KONGSBERG automation sails to China (part 2)

KONGSBERG is an official sponsor of one of the world's largest wooden sailing ships, the Götheborg. A replica of a vessel owned and operated by the Swedish East India Company, founded in Gothenburg in 1731. The Götheborg benefits from many moderns systems including the KONGSBERG DataChief C20 automation and control system.

Maiden voyage
The keel of the 'modern' East Indiaman was laid on 11 June 1995. Production began a year later with framing (the frames form the vessel's ribs). On 6 June 2003, the vessel's hull was ready for launch, and the time since then has been busy fitting out and preparing for the maiden, two year voyage to Canton, China.

On October 2nd 2005, the East Indiaman SPS Götheborg left Gothenburg for her journey to Canton, China. The farewell was magnificent and about 700 small ships and boats followed her to sea.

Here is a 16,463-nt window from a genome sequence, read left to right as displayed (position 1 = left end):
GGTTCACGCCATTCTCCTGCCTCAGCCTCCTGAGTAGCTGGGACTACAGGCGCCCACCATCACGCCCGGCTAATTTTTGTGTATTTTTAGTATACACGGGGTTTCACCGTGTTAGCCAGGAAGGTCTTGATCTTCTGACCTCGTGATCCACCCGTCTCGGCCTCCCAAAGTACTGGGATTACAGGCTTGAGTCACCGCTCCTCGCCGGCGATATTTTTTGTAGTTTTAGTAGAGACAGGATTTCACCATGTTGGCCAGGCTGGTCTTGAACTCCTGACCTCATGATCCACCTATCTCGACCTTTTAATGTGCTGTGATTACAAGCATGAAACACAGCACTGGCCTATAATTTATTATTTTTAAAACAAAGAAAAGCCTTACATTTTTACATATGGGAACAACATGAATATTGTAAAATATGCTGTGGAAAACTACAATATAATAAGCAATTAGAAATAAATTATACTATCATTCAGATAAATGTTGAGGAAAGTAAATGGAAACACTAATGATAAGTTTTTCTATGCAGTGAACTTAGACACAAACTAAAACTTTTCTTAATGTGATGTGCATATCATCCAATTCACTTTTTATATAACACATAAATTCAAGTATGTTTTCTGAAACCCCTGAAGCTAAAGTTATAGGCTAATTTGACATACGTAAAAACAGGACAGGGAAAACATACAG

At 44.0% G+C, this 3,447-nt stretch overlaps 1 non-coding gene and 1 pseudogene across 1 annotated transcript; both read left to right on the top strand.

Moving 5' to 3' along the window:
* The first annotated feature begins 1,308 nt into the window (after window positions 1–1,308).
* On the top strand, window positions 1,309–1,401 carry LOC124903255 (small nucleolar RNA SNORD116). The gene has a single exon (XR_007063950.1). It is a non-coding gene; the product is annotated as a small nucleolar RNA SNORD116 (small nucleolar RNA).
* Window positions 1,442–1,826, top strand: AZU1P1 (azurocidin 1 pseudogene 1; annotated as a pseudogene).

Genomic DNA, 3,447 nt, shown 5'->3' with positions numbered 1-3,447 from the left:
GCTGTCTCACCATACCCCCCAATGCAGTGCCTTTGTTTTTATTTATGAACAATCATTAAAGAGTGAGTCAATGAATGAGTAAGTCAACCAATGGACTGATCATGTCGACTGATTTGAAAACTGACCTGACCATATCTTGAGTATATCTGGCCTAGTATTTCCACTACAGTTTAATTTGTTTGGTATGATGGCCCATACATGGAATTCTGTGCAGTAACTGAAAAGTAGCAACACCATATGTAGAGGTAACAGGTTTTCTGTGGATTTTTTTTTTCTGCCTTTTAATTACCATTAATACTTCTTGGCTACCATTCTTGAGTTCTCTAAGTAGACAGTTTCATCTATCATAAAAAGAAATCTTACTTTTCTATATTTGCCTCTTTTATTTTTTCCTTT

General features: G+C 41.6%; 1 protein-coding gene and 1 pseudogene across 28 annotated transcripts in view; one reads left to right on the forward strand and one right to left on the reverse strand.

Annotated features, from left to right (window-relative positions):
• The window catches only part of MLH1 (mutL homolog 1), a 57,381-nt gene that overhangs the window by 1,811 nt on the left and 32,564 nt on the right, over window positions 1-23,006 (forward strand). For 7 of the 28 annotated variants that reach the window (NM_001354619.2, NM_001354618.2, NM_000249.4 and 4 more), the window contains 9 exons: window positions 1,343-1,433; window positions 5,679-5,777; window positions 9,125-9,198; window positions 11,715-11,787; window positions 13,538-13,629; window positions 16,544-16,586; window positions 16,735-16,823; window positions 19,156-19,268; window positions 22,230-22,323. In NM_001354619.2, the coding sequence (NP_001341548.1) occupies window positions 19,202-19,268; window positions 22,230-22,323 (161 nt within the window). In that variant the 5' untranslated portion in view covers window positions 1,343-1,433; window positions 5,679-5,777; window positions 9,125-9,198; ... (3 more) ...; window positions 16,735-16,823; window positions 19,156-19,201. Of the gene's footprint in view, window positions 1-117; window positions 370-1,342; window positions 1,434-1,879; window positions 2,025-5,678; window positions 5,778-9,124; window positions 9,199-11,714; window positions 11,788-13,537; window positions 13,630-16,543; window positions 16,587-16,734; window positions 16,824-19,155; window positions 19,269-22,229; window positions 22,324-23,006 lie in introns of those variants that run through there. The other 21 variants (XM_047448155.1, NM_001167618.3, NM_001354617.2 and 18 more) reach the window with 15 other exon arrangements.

On its way
After 34 days at sea Götheborg reached Vigo, Spain and the ship's cannons started the Volvo Ocean Race on November 7th. Götheborg arrived in Recife, Brazil on December 30th, and sailed on to South Africa where she arrived on March 9th. The ship left Port Elizabeth on Saturday March 25th. This is the longest leg of the whole expedition, 49 days before they reach the harbour in Fremantle, Australia.

Adjustements needed
How has the DataChief C20 worked so far in a ship, which looks like an old lady from the 18 century and with an intellect from the 21 century? Hans-Erik Emanuelsson, Chief Engineer Officer, reports.

"Well, the first two weeks after leaving Gothenburg we were busy adjusting alarm set points especially for fuel oil and feed water tanks. We found the button "Scan Off" very useful (especially at night). After a couple of weeks alarm delays and set points were adjusted and set to small ship tanks (9 cubic metres each).

Very useful
"All logic was tested out and found very useful. The ventilation system consists of 14 systems, and can be operated in three modes. Grey water logic controls automatic discharge of 5 tanks. Shut off logic for bulkhead penetration in case of flooding was one of the demands from DNV.

"The local operating stations are a great hit. The ship has no watertight doors between bulkheads. This gives us a lot of exercise running up and down into the different technical compartments!"

All in all the first voyage of this stunning ship is going well!

Read more about the Swedish Ship Götheborg on their own web site